Patient charts were analyzed for multiple variables including sex, age, left versus right eye, pre-existing ocular conditions, presence of retinal tear or posterior vitreous detachment before surgery, lens status (phakic or pseudophakic), preoperative and postoperative (within 6 months) CMT via optical coherence tomography (OCT), preoperative and postoperative best-corrected visual acuities (BCVAs), and intraocular pressures. Additionally, intraoperative complications, postoperative complications, reoccurrences, and reoperations were also recorded.
Primary outcome measures include postoperative BCVA and the BCVA change compared to baseline preoperative BCVA. Secondary outcomes include the number of eyes with a BCVA better or equal to 20/50, the mean difference in CMT, complication rates, reoccurrence rates, and reoperation rates.
Statistical analysis (means, differences, and P-values) of the data was conducted by using Microsoft Excel 2011. Snellen chart visual acuity values were converted in logarithm of the minimum angle of resolution (logMAR) values. BCVA improvement and worsening were defined as two or more Snellen lines better/worse than the baseline preoperative BCVA. P-values for continuous data (CMT and logMAR values) were calculated by using the paired Student’s t-test method. P-values for categorical data were calculated by using the chi-squared method. P-values less than 0.05 are considered to be statistically significant.
Seventeen eyes (16 patients) with dry AMD had 25-gauge pars plana vitrectomy with ERM peeling. All patients had a recorded BCVA at 1 month, 3 months and/or 6 months postoperatively, and the mean follow-up period was 5.1 months (range: 3–6 months). The mean age was 74.9 years (range: 65–83 years) (Table 1). Seven eyes were males, and eleven eyes were right eyes. Eight eyes had a posterior vitreous detachment noted on exam prior to surgery, and eleven eyes were pseudophakic preoperatively, while six were phakic. There were no retinal tears in the posterior pole or periphery noted prior to operation.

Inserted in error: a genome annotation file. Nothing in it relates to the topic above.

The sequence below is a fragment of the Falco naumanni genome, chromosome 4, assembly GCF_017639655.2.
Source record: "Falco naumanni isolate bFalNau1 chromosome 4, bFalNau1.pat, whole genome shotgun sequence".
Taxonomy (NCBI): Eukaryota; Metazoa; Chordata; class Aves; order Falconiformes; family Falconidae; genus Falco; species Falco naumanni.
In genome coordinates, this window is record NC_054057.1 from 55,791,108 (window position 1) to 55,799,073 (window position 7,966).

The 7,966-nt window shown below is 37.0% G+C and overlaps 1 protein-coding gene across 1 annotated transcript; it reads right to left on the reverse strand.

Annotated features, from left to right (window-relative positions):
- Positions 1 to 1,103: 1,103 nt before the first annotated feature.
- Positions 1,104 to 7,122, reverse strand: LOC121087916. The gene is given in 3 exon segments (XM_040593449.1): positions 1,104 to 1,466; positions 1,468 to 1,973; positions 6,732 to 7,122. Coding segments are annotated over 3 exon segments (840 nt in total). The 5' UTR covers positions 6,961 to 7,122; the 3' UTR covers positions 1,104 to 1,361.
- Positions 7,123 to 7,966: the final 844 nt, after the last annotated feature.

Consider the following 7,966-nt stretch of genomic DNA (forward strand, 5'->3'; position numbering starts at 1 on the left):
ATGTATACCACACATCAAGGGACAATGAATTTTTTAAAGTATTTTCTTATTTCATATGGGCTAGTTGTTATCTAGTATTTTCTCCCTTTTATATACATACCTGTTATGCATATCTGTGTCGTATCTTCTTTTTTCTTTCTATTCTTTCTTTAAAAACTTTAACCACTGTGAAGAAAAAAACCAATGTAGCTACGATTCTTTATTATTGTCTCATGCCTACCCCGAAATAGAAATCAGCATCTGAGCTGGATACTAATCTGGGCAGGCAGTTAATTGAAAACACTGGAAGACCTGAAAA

Table 1 Baseline characteristics in eyes with dry age-related macular degeneration undergoing vitrectomy with epiretinal membrane peeling
At most recent follow-up, 10/17 (59%) eyes showed improvement in BCVA and 7/17 (41%) showed no change (Table 2). No eyes showed worsening in BCVA at the most recent follow-up. BCVA improved in six eyes at 6 months and worsened in no eyes at 6 months. While six eyes showed no change in BCVA at 6 months, the difference is attributable to cataract formation or progression. The mean BCVA change was only statistically significant at 6 months in eyes with a preoperative BCVA better than or equal to 20/50 (logMAR =0.4). When using most recent follow-up, BCVA improvement was statistically significant, regardless of lens status or preoperative BCVA. Table 3 shows that the number of eyes with a BCVA better than or equal to 20/50 increased postoperatively during the study, and this finding was statistically significant. The average preoperative and postoperative intraocular pressure (at 1 month) was 14.5 mmHg and 15.2 mmHg, respectively.
Table 3 Number of eyes with a visual acuity equal to or better than 20/50
Preoperative and postoperative OCT data were available for nine eyes (Table 4). All nine eyes had a decrease in macular thickness, with a mean CMT decrease of 93 μm, which was statistically significant. The change in the mean CMT in eyes with a BCVA improvement was statistically significant. However, it was not significant in eyes with no change in BCVA. Even though the R-squared value for eyes with BCVA improvement was 0.76, the P-value for the correlation was 0.85. Six of 17 eyes had preoperative intraretinal macular edema, which resolved clinically and by OCT in 5/6 (83%) eyes after surgery (Figure 1).
Nuclear sclerotic cataract formation and progression were found in 5/6 (83%) phakic eyes at the end of follow-up (Table 5). Only 2/6 phakic eyes underwent cataract extraction. There were no other complications, reoccurrences of macular pucker, or reoperations. No eyes developed a choroidal neovascular membrane.
Table 5 Complications, reoccurrences, and reoperations in eyes undergoing epiretinal membrane peeling